With the rumour mill powering into overdrive as we approach E3 2021, eyes will be on the big presentations for some big surprise. And with Nintendo announcing their own presentation on June 15, 2021, at 17:00 BST, it got us thinking here at God is a Geek what that surprise could be. Move over Breath of the Wild 2 and Metroid Prime 4, we’re thinking BIG with a show-stopping announcement of Mario Kart 9. You heard it here first, maybe.
But just what could a brand-new Mario Kart game on the Nintendo Switch actually look like. We don our thinking caps (that are only sometimes made of tin foil) and postulate what we could expect from a new Mario Kart title
Everyone is here!
Mario Kart has had rosters that have grown over time, with 43 characters available on Mario Kart 8 Deluxe. And it wouldn’t be completely out of character for Nintendo to pull a Super Smash Bros. Ultimate-type reveal and announce every character from the series is now available to race in the latest title.
It means your favourite forgotten heroes could finally return to the racetrack. Anyone pining over Donkey Kong Jr. since his time on the original Super Mario Kart could finally be in luck. Or if R.O.B. was more your cup of tea, from Mario Kart DS, then your prayers would be answered.
Bolstering rosters feels like the easiest addition to this type of game – as we’ll discuss more later – and so it’s not inconceivable that every character in the history of the franchise could return. I think it’s also safe to bet that there would be more surprise new characters announced as well. Given their recent addition to Mario Golf: Super Rush, it wouldn’t be too much of a surprise to see Pauline, Chargin’ Chuck, and King Bob-omb included, especially given the former has already been included in Mario Kart Tour.
Create your own tracks
Whilst this may feel like a bit of a naff suggestion, stay with me on this one. Yes, it’s true that it can be difficult to really execute proper track creation, but I think now could finally be the time where it can be done in a competent way. We’ve come a long way since the random track generators of F-Zero X, and there have been signs recently of Nintendo considering the idea of creator content more and more.
Aside from the obvious Mario Maker comparisons, there was the Dungeon Creator mode in the remake of The Legend of Zelda: Link’s Awakening recently too. And arguably Nintendo’s biggest nod to this possibility is Game Builder Garage where Nintendo has clearly considered what tools it would need to provide users to create fun and inventive experiences.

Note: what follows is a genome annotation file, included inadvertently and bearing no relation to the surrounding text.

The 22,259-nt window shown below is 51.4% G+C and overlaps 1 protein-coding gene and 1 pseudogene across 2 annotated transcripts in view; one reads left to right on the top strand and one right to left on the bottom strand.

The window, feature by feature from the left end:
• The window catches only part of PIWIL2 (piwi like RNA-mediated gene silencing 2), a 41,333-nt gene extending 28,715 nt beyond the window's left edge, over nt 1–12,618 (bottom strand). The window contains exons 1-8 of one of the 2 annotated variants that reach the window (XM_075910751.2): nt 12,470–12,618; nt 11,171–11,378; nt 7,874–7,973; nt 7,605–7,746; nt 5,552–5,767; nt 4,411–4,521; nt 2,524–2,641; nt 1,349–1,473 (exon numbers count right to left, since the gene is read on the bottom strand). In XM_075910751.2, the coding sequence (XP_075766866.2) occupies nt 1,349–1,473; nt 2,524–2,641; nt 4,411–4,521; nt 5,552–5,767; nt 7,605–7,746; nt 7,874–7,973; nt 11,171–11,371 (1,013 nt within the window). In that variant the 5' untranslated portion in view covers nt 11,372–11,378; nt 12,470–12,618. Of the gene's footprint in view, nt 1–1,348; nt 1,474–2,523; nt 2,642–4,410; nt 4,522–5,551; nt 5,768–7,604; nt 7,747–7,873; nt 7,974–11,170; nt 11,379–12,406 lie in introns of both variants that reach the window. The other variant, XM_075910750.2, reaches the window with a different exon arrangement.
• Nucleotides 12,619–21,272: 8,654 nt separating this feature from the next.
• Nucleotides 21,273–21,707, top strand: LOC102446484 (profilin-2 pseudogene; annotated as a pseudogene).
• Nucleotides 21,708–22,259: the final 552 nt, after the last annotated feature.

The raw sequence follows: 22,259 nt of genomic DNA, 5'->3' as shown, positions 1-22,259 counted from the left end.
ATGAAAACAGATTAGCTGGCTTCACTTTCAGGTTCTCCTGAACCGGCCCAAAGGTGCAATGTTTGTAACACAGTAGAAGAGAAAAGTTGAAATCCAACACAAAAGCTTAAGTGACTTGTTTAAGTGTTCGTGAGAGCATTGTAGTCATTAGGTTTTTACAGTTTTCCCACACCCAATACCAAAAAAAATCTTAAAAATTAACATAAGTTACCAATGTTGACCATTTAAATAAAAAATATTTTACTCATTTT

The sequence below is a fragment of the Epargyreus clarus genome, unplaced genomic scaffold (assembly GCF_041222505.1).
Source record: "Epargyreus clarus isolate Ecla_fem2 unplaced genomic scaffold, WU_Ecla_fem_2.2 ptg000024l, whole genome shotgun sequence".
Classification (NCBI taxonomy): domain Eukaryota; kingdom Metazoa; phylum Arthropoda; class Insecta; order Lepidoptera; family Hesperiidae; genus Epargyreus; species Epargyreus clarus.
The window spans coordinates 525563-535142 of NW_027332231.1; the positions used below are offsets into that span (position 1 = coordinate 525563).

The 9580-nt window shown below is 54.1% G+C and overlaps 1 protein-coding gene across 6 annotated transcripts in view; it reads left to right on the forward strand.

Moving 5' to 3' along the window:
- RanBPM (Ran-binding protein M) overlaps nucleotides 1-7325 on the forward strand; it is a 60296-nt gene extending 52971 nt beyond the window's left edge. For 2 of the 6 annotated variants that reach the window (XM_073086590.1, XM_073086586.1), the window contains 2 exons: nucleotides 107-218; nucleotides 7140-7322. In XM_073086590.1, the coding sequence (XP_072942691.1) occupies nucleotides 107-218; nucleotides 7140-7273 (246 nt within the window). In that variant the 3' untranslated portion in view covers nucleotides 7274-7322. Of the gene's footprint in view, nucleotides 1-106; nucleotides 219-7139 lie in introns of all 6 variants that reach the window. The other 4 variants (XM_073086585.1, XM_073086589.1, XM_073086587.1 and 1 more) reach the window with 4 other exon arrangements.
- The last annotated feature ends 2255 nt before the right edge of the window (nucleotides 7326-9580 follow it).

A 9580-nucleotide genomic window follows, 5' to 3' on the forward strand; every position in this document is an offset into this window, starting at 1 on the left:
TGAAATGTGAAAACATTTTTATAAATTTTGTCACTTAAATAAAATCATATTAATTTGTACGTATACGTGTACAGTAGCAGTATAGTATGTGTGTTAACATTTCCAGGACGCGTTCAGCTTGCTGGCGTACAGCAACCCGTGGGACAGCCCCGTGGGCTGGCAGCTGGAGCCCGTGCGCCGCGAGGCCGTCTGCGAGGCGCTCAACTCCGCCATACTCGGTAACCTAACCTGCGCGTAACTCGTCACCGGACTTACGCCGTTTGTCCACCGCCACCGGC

As such it’s not too much of a leap to move to creator courses in a new Mario Kart game. Friends could share and race around their own tracks for bragging rights. And whilst an increased track selection is always on the cards with a new Mario Kart title, having players able to create their own would be a big bold new step.
Improved online options and experience
As I type this, I breathe a heavy sigh. In 2021, I shouldn’t have to be saying that a new game should have a great online experience. But this is Nintendo and things always seem more protracted than they need to be. A new Mario Kart title should be the game that really grabs the Nintendo online experience by the scruff of the neck and drags it into the here and now.
An experience that is fast, that allows you to connect with friends quickly and simply is paramount. Menus that are intuitive and options that allow for a race full of friends, and not just a limited group of four.
There is such a large fanbase for Mario Kart, with Mario Kart 8 Deluxe being the best-selling game on Switch, selling an eye-watering 35 million units to date. There’s plenty of people who love the series, and it should be paramount that Nintendo irons out letting them play together online.
Rubber banding options
One of the most contentious points about Mario Kart is its rubber banding. The mechanic whereby racers behind catch up with those in front more easily. It’s a delicate balance that coupled with the items available to a racer in a given position, can drastically alter how Mario Kart feels to play.
At times, it can go from a racer, which tests racers, but ultimately the best racers still end up on top, all the way to being a random potluck who crosses the finish line first. There are arguments for both ends of that spectrum depending on who you speak to. Normally those looking for leaderboards and bragging rights want the former, whereas those just looking for multiplayer fun, prefer the latter.
There’s no right answer, which is why being able to tweak the level of rubber banding present, as well as tailor the item loadouts – similar to how you can on Super Smash Bros. Ultimate – is critical. Letting people agree on the settings before they race means no one is upset, and everyone gets the Mario Kart experience they want.
Mario Kart as a service
Perhaps the most contentious one on the list, but by no means a dirty phrase or that unlikely either. Having Mario Kart as a service actually makes a lot of sense. People can pay for the base game and then enjoy that, but a new Mario Kart game could be monetised well for those interested in additional options.
You could easily add new outfits to racers, as well as new paint jobs or skins to karts. There could even be new karts altogether. Branching further afield you could even have unique characters and tracks locked behind additional paywalls.
Whether it’s done through a season pass type mechanic, or simply through microtransactions, it does make a lot of sense. I think a lot of people would welcome the opportunity to extend their Mario Kart experience by playing more tracks or as more characters too if the cost was kept to a reasonable price.